– Energy harvesting as a power source for IoT devices, especially considering the new low power radios
– New reliable mesh networking and protocols for unattended long-term operation without human intervention (e.g., M2M networks)
– New standard application protocols and data formats, enabling autonomous operation
One of the major IoT enablers is the IEEE 802.15.4 radio standard, which was released in 2003. Commercial radios meeting this standard provide the basis for low-power systems. This IEEE standard was extended and improved in 2006 and in 2011 with the 15.4e and 15.4g amendments. Power consumption of commercial RF devices is now cut in half compared to only a few years ago, and we are expecting another 50% reduction with the next generation of devices.
EnOcean, for example, is one of the companies that have patented energy-harvesting wireless technology to meet the power consumption challenge. EnOcean’s technology works in the frequencies of 868 MHz for Europe and 315 MHz for North America. The transmit range is up to 30 metres in buildings and up to 300 metres outdoors.
For a device to take advantage of energy-harvesting technology, the processor and the software running on the device must be able to perform their tasks in the shortest time possible, which means that the transmitted messages must be as short as possible. This requirement has implications for protocol design. And it is one of the reasons why 6LoWPAN (short for IPv6 over Low power Wireless Personal Area Networks) has been adopted by ARM (Sensinode acquisition) and Cisco (ArchRock acquisition), as its encapsulation and header compression mechanisms allow for briefer transmission times.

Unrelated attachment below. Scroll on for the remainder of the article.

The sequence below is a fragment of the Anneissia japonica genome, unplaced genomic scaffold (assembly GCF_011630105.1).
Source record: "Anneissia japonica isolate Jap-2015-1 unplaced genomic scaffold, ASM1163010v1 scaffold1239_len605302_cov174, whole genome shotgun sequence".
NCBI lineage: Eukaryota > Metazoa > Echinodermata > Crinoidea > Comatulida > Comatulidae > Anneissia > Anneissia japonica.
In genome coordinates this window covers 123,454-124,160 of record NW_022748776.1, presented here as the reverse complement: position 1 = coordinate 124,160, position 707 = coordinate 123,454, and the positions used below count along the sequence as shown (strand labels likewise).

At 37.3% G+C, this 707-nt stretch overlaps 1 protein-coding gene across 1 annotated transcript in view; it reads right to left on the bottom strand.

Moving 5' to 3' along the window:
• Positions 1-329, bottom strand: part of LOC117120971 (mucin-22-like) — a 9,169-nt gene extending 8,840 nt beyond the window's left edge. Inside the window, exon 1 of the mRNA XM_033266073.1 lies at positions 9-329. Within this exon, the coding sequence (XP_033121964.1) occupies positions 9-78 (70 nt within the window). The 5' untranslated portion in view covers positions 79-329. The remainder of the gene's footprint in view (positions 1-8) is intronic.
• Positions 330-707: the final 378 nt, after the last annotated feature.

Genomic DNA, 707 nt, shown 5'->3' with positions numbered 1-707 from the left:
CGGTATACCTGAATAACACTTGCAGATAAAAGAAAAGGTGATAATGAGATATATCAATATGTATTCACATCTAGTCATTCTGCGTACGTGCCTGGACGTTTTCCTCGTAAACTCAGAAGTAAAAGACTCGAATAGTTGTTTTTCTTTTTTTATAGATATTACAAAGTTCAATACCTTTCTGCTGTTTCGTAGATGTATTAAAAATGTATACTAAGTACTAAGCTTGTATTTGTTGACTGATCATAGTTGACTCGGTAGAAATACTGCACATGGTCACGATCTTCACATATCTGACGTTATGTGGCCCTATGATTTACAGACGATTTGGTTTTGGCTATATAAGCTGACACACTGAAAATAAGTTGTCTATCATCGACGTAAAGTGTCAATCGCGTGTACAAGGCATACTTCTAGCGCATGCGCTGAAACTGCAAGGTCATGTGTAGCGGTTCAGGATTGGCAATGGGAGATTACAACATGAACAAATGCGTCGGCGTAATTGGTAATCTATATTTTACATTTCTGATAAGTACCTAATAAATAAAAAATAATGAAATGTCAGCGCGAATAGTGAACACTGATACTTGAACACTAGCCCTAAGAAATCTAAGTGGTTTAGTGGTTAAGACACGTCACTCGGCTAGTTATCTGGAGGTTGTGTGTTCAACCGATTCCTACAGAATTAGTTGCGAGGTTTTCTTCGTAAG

There are many wireless networks available that are specialised for various industries. The following is a brief list:
– ZigBee and ZigBee IP
– Wireless HART
– Wireless M-Bus
The connectivity requirements for IoT devices are so diverse that a wide range of different technologies are needed. One technology cannot meet all the range, power, size and cost requirements. It is my belief, however, that any protocol that can carry IP packets has an advantage over all others. These technologies will, in my humble opinion, be the winners. I believe that 6LoWPAN will be the choice for WSNs and light IP based protocols in the Internet back-end services.
IPv6—a major IoT enabler
If the system envisioned is local and M2M only, the wireless protocols discussed above are all good candidates. But if the goal is to remotely control a device over the Internet, or take the device’s sensor data and store it on a remote server, the Internet Protocol (IP) must be involved. If the M2M network does not handle IP natively (or uses IP in a modified form), this can still be done using an intermediate gateway that translates the local protocol into an Internet-capable one.